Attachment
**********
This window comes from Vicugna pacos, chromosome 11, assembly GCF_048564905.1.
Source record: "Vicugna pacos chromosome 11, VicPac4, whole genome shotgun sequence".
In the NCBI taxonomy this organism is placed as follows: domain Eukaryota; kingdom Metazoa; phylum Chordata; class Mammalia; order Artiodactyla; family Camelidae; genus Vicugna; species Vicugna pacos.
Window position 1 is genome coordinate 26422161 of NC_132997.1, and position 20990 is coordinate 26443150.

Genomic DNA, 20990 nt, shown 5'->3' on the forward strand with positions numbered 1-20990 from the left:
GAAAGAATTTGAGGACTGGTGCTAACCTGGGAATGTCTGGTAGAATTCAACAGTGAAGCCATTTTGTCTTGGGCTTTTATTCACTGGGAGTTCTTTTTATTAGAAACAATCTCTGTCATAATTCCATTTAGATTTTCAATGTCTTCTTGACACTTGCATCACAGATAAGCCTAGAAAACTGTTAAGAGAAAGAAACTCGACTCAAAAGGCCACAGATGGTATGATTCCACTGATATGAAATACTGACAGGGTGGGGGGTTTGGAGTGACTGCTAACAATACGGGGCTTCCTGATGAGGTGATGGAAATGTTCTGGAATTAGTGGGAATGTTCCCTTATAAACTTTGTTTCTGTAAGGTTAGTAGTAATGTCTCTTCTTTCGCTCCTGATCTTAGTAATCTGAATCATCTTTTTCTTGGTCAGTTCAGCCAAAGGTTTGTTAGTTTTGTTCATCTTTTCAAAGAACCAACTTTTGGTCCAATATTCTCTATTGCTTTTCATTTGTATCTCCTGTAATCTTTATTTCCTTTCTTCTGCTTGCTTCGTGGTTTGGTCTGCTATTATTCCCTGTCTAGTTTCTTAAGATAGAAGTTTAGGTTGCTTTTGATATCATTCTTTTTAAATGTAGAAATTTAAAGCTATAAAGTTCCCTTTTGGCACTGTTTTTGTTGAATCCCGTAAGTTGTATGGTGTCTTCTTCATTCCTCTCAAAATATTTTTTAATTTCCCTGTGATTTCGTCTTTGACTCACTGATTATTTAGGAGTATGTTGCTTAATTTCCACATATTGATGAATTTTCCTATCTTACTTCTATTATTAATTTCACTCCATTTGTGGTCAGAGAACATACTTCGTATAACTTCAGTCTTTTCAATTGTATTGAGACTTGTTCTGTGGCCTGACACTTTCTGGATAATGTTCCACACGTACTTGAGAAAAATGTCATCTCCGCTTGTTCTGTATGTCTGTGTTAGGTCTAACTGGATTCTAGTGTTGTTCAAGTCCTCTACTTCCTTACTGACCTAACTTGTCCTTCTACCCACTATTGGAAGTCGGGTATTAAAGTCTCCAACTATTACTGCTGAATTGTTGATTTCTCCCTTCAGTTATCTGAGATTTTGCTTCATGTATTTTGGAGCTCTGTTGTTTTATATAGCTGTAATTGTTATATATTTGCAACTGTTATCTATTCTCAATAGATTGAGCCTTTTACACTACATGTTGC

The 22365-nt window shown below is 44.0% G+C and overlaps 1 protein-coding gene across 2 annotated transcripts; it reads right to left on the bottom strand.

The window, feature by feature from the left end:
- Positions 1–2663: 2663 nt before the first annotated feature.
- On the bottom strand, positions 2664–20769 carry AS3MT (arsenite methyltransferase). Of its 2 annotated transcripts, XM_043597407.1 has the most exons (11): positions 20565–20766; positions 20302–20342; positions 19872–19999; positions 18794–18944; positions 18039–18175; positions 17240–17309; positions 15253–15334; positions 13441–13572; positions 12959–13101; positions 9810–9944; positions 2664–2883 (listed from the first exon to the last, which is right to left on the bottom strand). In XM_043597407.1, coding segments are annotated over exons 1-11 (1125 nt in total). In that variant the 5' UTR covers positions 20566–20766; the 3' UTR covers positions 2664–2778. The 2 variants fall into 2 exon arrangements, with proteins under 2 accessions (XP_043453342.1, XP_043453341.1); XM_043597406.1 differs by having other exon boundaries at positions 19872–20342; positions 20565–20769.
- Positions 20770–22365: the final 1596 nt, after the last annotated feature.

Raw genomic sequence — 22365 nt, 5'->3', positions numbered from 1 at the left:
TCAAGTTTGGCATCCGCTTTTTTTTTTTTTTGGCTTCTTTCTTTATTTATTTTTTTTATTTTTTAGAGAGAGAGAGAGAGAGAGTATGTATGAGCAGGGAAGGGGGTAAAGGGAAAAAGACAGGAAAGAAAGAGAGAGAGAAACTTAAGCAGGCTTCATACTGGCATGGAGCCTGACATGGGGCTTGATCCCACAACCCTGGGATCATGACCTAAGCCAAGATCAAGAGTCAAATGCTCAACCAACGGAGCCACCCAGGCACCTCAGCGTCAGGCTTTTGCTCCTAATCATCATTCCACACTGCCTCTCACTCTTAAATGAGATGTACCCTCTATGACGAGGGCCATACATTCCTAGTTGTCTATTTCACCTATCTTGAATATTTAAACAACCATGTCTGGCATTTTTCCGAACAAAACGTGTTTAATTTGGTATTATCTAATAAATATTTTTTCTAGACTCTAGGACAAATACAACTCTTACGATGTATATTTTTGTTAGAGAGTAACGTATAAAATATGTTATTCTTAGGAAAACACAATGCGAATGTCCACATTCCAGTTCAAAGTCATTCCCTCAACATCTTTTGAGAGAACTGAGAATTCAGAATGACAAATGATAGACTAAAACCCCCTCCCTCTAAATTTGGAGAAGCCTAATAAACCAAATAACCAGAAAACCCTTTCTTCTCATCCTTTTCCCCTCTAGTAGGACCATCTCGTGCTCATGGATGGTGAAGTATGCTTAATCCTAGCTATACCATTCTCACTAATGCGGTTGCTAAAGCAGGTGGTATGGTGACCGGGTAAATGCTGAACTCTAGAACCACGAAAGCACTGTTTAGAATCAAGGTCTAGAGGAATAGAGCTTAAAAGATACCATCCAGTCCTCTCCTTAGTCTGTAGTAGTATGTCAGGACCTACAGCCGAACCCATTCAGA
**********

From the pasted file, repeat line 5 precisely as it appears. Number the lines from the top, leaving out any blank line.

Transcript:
Genomic DNA, 20990 nt, shown 5'->3' on the forward strand with positions numbered 1-20990 from the left: